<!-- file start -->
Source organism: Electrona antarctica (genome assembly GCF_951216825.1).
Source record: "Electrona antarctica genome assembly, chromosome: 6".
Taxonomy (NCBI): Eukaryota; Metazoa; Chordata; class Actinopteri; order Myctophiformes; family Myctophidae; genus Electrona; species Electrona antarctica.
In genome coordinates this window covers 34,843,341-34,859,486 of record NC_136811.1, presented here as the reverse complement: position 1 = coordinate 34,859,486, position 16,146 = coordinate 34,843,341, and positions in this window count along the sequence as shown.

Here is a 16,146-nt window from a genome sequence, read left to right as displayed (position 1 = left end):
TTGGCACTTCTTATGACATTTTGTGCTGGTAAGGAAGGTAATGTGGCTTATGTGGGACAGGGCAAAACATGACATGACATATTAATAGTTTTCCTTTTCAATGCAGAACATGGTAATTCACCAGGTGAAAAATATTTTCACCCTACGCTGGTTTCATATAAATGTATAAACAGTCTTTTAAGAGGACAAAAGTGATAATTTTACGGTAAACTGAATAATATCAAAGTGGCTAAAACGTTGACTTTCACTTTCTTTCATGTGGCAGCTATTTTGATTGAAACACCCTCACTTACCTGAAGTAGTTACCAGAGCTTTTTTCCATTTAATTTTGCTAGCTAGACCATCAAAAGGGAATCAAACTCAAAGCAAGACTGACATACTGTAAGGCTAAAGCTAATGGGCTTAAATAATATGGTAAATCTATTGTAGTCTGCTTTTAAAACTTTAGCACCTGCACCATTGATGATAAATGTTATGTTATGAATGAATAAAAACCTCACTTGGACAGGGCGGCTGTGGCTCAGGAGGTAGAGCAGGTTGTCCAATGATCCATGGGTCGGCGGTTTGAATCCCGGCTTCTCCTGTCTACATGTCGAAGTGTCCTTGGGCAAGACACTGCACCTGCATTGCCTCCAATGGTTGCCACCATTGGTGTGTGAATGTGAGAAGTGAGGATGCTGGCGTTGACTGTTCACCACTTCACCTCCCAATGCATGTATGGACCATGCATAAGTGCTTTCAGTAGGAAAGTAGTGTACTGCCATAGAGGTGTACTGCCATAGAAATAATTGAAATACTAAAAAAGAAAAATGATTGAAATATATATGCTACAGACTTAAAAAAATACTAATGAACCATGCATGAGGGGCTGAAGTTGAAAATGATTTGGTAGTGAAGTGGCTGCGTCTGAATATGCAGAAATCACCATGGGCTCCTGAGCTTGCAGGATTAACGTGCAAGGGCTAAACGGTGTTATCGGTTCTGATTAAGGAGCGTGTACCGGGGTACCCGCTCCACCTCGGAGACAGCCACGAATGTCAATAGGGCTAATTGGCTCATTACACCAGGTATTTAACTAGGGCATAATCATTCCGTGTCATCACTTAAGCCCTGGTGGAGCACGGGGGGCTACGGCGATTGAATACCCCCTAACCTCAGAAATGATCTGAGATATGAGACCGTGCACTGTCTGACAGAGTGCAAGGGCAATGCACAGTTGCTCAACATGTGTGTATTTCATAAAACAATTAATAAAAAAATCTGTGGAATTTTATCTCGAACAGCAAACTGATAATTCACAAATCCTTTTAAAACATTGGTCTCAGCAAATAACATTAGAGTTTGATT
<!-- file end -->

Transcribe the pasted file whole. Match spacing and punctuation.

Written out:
Source organism: Electrona antarctica (genome assembly GCF_951216825.1).
Source record: "Electrona antarctica genome assembly, chromosome: 6".
Taxonomy (NCBI): Eukaryota; Metazoa; Chordata; class Actinopteri; order Myctophiformes; family Myctophidae; genus Electrona; species Electrona antarctica.
In genome coordinates this window covers 34,843,341-34,859,486 of record NC_136811.1, presented here as the reverse complement: position 1 = coordinate 34,859,486, position 16,146 = coordinate 34,843,341, and positions in this window count along the sequence as shown.

Here is a 16,146-nt window from a genome sequence, read left to right as displayed (position 1 = left end):
TTGGCACTTCTTATGACATTTTGTGCTGGTAAGGAAGGTAATGTGGCTTATGTGGGACAGGGCAAAACATGACATGACATATTAATAGTTTTCCTTTTCAATGCAGAACATGGTAATTCACCAGGTGAAAAATATTTTCACCCTACGCTGGTTTCATATAAATGTATAAACAGTCTTTTAAGAGGACAAAAGTGATAATTTTACGGTAAACTGAATAATATCAAAGTGGCTAAAACGTTGACTTTCACTTTCTTTCATGTGGCAGCTATTTTGATTGAAACACCCTCACTTACCTGAAGTAGTTACCAGAGCTTTTTTCCATTTAATTTTGCTAGCTAGACCATCAAAAGGGAATCAAACTCAAAGCAAGACTGACATACTGTAAGGCTAAAGCTAATGGGCTTAAATAATATGGTAAATCTATTGTAGTCTGCTTTTAAAACTTTAGCACCTGCACCATTGATGATAAATGTTATGTTATGAATGAATAAAAACCTCACTTGGACAGGGCGGCTGTGGCTCAGGAGGTAGAGCAGGTTGTCCAATGATCCATGGGTCGGCGGTTTGAATCCCGGCTTCTCCTGTCTACATGTCGAAGTGTCCTTGGGCAAGACACTGCACCTGCATTGCCTCCAATGGTTGCCACCATTGGTGTGTGAATGTGAGAAGTGAGGATGCTGGCGTTGACTGTTCACCACTTCACCTCCCAATGCATGTATGGACCATGCATAAGTGCTTTCAGTAGGAAAGTAGTGTACTGCCATAGAGGTGTACTGCCATAGAAATAATTGAAATACTAAAAAAGAAAAATGATTGAAATATATATGCTACAGACTTAAAAAAATACTAATGAACCATGCATGAGGGGCTGAAGTTGAAAATGATTTGGTAGTGAAGTGGCTGCGTCTGAATATGCAGAAATCACCATGGGCTCCTGAGCTTGCAGGATTAACGTGCAAGGGCTAAACGGTGTTATCGGTTCTGATTAAGGAGCGTGTACCGGGGTACCCGCTCCACCTCGGAGACAGCCACGAATGTCAATAGGGCTAATTGGCTCATTACACCAGGTATTTAACTAGGGCATAATCATTCCGTGTCATCACTTAAGCCCTGGTGGAGCACGGGGGGCTACGGCGATTGAATACCCCCTAACCTCAGAAATGATCTGAGATATGAGACCGTGCACTGTCTGACAGAGTGCAAGGGCAATGCACAGTTGCTCAACATGTGTGTATTTCATAAAACAATTAATAAAAAAATCTGTGGAATTTTATCTCGAACAGCAAACTGATAATTCACAAATCCTTTTAAAACATTGGTCTCAGCAAATAACATTAGAGTTTGATT